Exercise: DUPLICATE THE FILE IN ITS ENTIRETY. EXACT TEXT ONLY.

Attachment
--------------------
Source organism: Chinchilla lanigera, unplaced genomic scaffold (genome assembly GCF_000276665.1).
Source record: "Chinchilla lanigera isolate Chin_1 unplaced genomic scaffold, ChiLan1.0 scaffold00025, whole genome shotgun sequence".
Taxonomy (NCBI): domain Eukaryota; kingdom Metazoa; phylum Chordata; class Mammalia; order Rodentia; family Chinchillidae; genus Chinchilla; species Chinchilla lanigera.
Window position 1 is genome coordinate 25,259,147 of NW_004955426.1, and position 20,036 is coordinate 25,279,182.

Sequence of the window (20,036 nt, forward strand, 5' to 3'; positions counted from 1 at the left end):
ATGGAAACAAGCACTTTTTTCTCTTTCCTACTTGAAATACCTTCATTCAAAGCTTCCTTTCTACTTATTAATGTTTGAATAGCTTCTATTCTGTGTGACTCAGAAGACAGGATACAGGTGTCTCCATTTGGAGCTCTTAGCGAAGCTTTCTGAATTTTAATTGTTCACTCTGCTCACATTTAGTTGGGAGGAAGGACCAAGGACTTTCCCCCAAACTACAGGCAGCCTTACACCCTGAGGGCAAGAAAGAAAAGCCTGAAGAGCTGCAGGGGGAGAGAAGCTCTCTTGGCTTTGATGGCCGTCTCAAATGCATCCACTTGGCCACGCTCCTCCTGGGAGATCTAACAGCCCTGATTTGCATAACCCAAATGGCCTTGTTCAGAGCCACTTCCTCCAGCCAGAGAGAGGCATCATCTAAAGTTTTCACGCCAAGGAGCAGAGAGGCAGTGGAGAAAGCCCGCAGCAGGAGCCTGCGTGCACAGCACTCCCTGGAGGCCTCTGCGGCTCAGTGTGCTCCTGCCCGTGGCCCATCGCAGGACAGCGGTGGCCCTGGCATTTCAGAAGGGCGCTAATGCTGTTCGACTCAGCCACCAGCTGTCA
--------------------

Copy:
Source organism: Chinchilla lanigera, unplaced genomic scaffold (genome assembly GCF_000276665.1).
Source record: "Chinchilla lanigera isolate Chin_1 unplaced genomic scaffold, ChiLan1.0 scaffold00025, whole genome shotgun sequence".
Taxonomy (NCBI): domain Eukaryota; kingdom Metazoa; phylum Chordata; class Mammalia; order Rodentia; family Chinchillidae; genus Chinchilla; species Chinchilla lanigera.
Window position 1 is genome coordinate 25,259,147 of NW_004955426.1, and position 20,036 is coordinate 25,279,182.

Sequence of the window (20,036 nt, forward strand, 5' to 3'; positions counted from 1 at the left end):
ATGGAAACAAGCACTTTTTTCTCTTTCCTACTTGAAATACCTTCATTCAAAGCTTCCTTTCTACTTATTAATGTTTGAATAGCTTCTATTCTGTGTGACTCAGAAGACAGGATACAGGTGTCTCCATTTGGAGCTCTTAGCGAAGCTTTCTGAATTTTAATTGTTCACTCTGCTCACATTTAGTTGGGAGGAAGGACCAAGGACTTTCCCCCAAACTACAGGCAGCCTTACACCCTGAGGGCAAGAAAGAAAAGCCTGAAGAGCTGCAGGGGGAGAGAAGCTCTCTTGGCTTTGATGGCCGTCTCAAATGCATCCACTTGGCCACGCTCCTCCTGGGAGATCTAACAGCCCTGATTTGCATAACCCAAATGGCCTTGTTCAGAGCCACTTCCTCCAGCCAGAGAGAGGCATCATCTAAAGTTTTCACGCCAAGGAGCAGAGAGGCAGTGGAGAAAGCCCGCAGCAGGAGCCTGCGTGCACAGCACTCCCTGGAGGCCTCTGCGGCTCAGTGTGCTCCTGCCCGTGGCCCATCGCAGGACAGCGGTGGCCCTGGCATTTCAGAAGGGCGCTAATGCTGTTCGACTCAGCCACCAGCTGTCA